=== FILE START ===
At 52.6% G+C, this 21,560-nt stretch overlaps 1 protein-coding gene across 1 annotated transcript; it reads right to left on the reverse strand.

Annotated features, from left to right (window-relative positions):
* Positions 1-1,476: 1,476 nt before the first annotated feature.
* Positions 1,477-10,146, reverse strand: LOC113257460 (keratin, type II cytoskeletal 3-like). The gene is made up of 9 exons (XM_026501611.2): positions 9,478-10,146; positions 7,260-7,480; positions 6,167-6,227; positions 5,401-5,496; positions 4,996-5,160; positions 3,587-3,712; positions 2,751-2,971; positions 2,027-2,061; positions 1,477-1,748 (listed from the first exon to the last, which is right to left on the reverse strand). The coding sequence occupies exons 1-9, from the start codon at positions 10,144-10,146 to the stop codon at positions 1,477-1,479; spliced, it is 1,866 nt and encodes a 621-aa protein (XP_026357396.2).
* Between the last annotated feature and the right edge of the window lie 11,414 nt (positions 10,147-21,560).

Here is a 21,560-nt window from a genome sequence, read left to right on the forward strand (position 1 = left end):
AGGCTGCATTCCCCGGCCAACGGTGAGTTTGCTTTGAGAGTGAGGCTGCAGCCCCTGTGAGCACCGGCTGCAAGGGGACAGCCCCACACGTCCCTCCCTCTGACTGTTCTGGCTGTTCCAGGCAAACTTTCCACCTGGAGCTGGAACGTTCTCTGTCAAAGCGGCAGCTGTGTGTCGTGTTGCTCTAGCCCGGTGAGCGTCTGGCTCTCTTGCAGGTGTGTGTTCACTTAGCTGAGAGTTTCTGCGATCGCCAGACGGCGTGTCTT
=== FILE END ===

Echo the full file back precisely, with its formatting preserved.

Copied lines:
At 52.6% G+C, this 21,560-nt stretch overlaps 1 protein-coding gene across 1 annotated transcript; it reads right to left on the reverse strand.

Annotated features, from left to right (window-relative positions):
* Positions 1-1,476: 1,476 nt before the first annotated feature.
* Positions 1,477-10,146, reverse strand: LOC113257460 (keratin, type II cytoskeletal 3-like). The gene is made up of 9 exons (XM_026501611.2): positions 9,478-10,146; positions 7,260-7,480; positions 6,167-6,227; positions 5,401-5,496; positions 4,996-5,160; positions 3,587-3,712; positions 2,751-2,971; positions 2,027-2,061; positions 1,477-1,748 (listed from the first exon to the last, which is right to left on the reverse strand). The coding sequence occupies exons 1-9, from the start codon at positions 10,144-10,146 to the stop codon at positions 1,477-1,479; spliced, it is 1,866 nt and encodes a 621-aa protein (XP_026357396.2).
* Between the last annotated feature and the right edge of the window lie 11,414 nt (positions 10,147-21,560).

Here is a 21,560-nt window from a genome sequence, read left to right on the forward strand (position 1 = left end):
AGGCTGCATTCCCCGGCCAACGGTGAGTTTGCTTTGAGAGTGAGGCTGCAGCCCCTGTGAGCACCGGCTGCAAGGGGACAGCCCCACACGTCCCTCCCTCTGACTGTTCTGGCTGTTCCAGGCAAACTTTCCACCTGGAGCTGGAACGTTCTCTGTCAAAGCGGCAGCTGTGTGTCGTGTTGCTCTAGCCCGGTGAGCGTCTGGCTCTCTTGCAGGTGTGTGTTCACTTAGCTGAGAGTTTCTGCGATCGCCAGACGGCGTGTCTT